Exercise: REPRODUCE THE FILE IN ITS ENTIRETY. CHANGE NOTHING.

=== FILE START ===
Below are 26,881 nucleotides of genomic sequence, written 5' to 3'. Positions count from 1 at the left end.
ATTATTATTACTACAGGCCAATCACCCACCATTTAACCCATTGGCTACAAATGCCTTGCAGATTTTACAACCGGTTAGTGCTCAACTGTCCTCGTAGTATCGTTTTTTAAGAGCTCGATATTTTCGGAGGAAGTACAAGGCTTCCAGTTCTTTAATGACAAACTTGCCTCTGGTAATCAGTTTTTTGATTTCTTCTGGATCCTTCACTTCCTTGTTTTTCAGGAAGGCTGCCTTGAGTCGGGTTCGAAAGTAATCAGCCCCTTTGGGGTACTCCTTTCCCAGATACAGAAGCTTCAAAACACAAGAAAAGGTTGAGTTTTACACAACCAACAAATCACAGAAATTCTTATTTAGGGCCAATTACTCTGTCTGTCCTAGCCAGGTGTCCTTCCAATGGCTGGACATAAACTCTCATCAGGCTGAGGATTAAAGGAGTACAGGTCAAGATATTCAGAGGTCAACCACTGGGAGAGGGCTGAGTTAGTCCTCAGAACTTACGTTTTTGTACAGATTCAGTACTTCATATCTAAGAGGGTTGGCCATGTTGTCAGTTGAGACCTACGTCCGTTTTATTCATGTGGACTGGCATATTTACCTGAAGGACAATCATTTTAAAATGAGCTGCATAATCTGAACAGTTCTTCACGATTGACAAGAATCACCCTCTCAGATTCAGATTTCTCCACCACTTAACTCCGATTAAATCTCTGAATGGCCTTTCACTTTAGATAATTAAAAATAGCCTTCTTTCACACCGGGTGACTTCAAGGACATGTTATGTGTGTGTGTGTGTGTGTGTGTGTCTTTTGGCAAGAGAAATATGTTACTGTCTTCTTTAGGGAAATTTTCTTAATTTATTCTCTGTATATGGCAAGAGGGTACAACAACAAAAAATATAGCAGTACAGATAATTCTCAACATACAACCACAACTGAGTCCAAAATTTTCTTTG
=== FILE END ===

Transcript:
Below are 26,881 nucleotides of genomic sequence, written 5' to 3'. Positions count from 1 at the left end.
ATTATTATTACTACAGGCCAATCACCCACCATTTAACCCATTGGCTACAAATGCCTTGCAGATTTTACAACCGGTTAGTGCTCAACTGTCCTCGTAGTATCGTTTTTTAAGAGCTCGATATTTTCGGAGGAAGTACAAGGCTTCCAGTTCTTTAATGACAAACTTGCCTCTGGTAATCAGTTTTTTGATTTCTTCTGGATCCTTCACTTCCTTGTTTTTCAGGAAGGCTGCCTTGAGTCGGGTTCGAAAGTAATCAGCCCCTTTGGGGTACTCCTTTCCCAGATACAGAAGCTTCAAAACACAAGAAAAGGTTGAGTTTTACACAACCAACAAATCACAGAAATTCTTATTTAGGGCCAATTACTCTGTCTGTCCTAGCCAGGTGTCCTTCCAATGGCTGGACATAAACTCTCATCAGGCTGAGGATTAAAGGAGTACAGGTCAAGATATTCAGAGGTCAACCACTGGGAGAGGGCTGAGTTAGTCCTCAGAACTTACGTTTTTGTACAGATTCAGTACTTCATATCTAAGAGGGTTGGCCATGTTGTCAGTTGAGACCTACGTCCGTTTTATTCATGTGGACTGGCATATTTACCTGAAGGACAATCATTTTAAAATGAGCTGCATAATCTGAACAGTTCTTCACGATTGACAAGAATCACCCTCTCAGATTCAGATTTCTCCACCACTTAACTCCGATTAAATCTCTGAATGGCCTTTCACTTTAGATAATTAAAAATAGCCTTCTTTCACACCGGGTGACTTCAAGGACATGTTATGTGTGTGTGTGTGTGTGTGTGTGTCTTTTGGCAAGAGAAATATGTTACTGTCTTCTTTAGGGAAATTTTCTTAATTTATTCTCTGTATATGGCAAGAGGGTACAACAACAAAAAATATAGCAGTACAGATAATTCTCAACATACAACCACAACTGAGTCCAAAATTTTCTTTG